Advances in Laparoscopic Surgery
As opposed to open surgery, which is done through larger incisions, laparoscopic surgery is abdominal or pelvic surgery performed by placing a scope and operating instruments through tiny incisions in the patient. Laparoscopic surgery represents a huge advance over open surgery, allowing faster recovery and shorter hospitalization for patients and conventional laparoscopic surgery is the standard of care for many surgeries nowadays. However, it has its limitations. Robotic surgery represents an evolution in laparoscopic surgery.
Traditional laparoscopic surgery
With conventional laparoscopy, carbon dioxide gas is used to inflate the abdominal cavity, creating a working space allowing the surgeon to be able to see. Small plastic or metal tubes, called ports, are then placed through the abdominal wall into the abdominal cavity. The laparoscope is placed through one of these tubes and, using a camera as an interface, allows visualization of the inside of the patient by looking at a monitor. Looking through a monitor provides no depth perception, although skilled laparoscopic surgeons accommodate with skill and practice.
The laparoscopic instruments are then placed through the ports in order to perform the surgery. These are long skinny sticks with relatively simple instruments at the tip. They open, close, and rotate and are used to grasp or cut tissue depending on the instrument. These simple instruments with limited movement and no articulation make it very difficult to perform surgery in very small spaces, like the bottom of the pelvis. All movements are backward; the abdominal wall is a fulcrum so to move an instrument to the left inside the patient, the surgeon has to move to the right outside the patient, which is where the surgeon controls the instruments. The laparoscopic instruments make it harder to perform complex tasks, such as suturing. In addition, no matter how steady a surgeon is, there is always some element of a tremor which is amplified at the end of the laparoscopic instrument.
Robotic surgery differs from conventional laparoscopic surgery in that there is a robotic interface between the surgeon and the laparoscopic instruments and scope. The robotic instruments are the same long sticks used in laparoscopic surgery, but the instruments not only open, close, and rotate, but also articulate just like a human wrist. The movements are more intuitive; to move the instrument left, the surgeon moves to the left. Any tremor is subtracted by the robotic computer making the instruments perfectly steady. Finally, the scope placed through a small plastic tube has two lenses and two cameras, each feeding one eye of the surgeon. This provides three-dimensional vision and is far superior to the two-dimensional view with no depth perception surgeons have with conventional laparoscopic surgery. The surgeon sits at a console, looking down towards his or her hands through a pair of binoculars. However, instead of seeing hands, the surgeon sees the instruments inside of the patient. Every movement at the console is duplicated precisely by the robot inside of the patient. This makes complex surgery in small spaces, particularly those with a lot of suturing, much easier and safer than conventional laparoscopic surgery. The effect is that the surgeon has become a tiny person inside of the patient. The robot is not performing the surgery. The surgeon is performing the surgery with a robotic interface.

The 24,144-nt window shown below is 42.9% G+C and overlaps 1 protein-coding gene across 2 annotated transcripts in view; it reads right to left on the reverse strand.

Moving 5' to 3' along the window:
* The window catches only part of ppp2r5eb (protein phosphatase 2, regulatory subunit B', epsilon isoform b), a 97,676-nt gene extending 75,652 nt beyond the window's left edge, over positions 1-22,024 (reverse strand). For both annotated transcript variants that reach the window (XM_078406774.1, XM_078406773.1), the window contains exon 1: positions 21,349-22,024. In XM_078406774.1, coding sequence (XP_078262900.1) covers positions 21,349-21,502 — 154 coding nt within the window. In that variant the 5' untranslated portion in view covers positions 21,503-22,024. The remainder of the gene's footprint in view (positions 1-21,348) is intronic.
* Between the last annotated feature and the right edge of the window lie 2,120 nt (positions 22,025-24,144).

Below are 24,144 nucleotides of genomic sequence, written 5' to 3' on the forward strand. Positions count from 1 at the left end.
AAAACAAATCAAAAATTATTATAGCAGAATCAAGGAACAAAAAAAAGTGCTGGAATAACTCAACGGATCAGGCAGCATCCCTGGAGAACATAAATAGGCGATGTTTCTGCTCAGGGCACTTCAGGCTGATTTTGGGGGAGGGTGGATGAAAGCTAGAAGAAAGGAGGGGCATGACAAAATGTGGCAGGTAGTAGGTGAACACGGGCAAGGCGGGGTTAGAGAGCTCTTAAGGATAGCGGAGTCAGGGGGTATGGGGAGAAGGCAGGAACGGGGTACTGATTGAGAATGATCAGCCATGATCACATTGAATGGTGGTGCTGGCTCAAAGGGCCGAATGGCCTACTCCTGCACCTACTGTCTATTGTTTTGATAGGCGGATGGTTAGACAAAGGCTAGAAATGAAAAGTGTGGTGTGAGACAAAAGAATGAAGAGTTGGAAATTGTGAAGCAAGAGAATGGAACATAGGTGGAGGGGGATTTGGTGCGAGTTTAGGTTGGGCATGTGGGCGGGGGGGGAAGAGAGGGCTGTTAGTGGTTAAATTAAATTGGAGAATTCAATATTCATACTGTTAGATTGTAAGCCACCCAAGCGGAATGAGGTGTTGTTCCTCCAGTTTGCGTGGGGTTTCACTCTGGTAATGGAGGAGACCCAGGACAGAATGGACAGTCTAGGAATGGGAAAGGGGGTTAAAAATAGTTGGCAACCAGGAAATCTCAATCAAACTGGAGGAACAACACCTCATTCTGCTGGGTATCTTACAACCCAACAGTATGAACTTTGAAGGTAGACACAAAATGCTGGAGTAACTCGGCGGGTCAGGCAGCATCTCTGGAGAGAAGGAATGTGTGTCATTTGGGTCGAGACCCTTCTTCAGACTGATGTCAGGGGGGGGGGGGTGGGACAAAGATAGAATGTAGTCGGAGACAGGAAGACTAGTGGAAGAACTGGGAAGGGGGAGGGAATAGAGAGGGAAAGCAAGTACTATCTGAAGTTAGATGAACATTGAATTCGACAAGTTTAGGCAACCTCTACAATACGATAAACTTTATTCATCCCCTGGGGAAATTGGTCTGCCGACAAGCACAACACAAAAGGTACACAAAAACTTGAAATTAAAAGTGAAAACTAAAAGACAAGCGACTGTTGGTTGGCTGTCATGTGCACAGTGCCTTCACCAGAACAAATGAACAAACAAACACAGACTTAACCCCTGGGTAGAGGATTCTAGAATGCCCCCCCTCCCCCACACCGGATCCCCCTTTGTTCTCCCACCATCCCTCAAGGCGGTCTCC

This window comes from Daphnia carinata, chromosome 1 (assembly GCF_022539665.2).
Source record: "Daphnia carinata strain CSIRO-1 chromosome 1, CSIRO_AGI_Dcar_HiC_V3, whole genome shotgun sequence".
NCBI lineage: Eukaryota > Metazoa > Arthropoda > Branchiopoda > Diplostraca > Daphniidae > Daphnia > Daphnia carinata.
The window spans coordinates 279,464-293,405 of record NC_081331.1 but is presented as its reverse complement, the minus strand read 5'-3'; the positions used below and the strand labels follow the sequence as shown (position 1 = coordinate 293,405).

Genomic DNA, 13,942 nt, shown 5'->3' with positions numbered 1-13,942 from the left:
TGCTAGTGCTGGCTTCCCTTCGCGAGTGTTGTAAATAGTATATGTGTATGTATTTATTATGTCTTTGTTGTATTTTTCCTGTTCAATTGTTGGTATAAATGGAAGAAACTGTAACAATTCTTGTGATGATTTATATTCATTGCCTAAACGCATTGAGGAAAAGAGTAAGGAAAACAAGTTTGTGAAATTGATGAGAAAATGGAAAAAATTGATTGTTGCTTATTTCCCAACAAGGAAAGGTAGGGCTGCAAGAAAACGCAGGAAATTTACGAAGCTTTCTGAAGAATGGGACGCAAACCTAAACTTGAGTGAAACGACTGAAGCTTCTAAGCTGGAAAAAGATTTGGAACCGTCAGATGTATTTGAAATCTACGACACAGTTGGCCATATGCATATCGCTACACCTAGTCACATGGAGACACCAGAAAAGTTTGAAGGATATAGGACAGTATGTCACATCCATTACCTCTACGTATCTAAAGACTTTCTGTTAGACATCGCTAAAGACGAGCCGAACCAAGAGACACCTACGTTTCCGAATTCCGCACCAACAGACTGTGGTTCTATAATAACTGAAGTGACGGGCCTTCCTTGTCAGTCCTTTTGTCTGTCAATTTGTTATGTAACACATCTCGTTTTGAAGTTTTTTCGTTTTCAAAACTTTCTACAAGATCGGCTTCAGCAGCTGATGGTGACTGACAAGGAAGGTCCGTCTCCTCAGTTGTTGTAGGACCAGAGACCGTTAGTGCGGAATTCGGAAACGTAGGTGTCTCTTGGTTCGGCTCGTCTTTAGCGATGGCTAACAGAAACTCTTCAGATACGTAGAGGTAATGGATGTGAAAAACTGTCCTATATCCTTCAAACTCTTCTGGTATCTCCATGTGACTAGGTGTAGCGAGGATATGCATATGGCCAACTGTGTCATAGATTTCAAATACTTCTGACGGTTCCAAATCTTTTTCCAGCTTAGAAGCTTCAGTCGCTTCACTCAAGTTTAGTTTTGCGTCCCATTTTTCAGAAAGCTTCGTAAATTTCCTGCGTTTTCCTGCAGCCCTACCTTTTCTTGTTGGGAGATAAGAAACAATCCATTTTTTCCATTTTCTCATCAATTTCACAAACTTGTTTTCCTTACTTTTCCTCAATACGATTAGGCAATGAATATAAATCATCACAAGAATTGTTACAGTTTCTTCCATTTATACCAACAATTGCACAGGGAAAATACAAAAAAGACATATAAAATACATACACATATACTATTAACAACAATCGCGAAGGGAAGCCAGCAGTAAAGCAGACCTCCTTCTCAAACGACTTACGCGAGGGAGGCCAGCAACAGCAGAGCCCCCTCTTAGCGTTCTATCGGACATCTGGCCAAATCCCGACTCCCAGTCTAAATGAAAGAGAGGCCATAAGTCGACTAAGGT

Some oppose robotic surgery and claim that it is too expensive and unnecessary; anything that is done robotically can be done with conventional laparoscopy. While this is true for some surgeries, more complicated surgeries such as prostate removal or partial kidney removal for cancer can now be done robotically, making the surgery available to all patients by surgeons who have access to a robot.
What does all of this mean?
Robotic surgery patients don’t recover faster than laparoscopic patients. However, robotic surgery expands the indications for laparoscopic surgery allowing almost any surgery, that used to be performed through an open incision, to be done endoscopically. Overall, this results in shorter hospital stay, faster recovery, less blood loss, and (for some surgeries) better cancer control.
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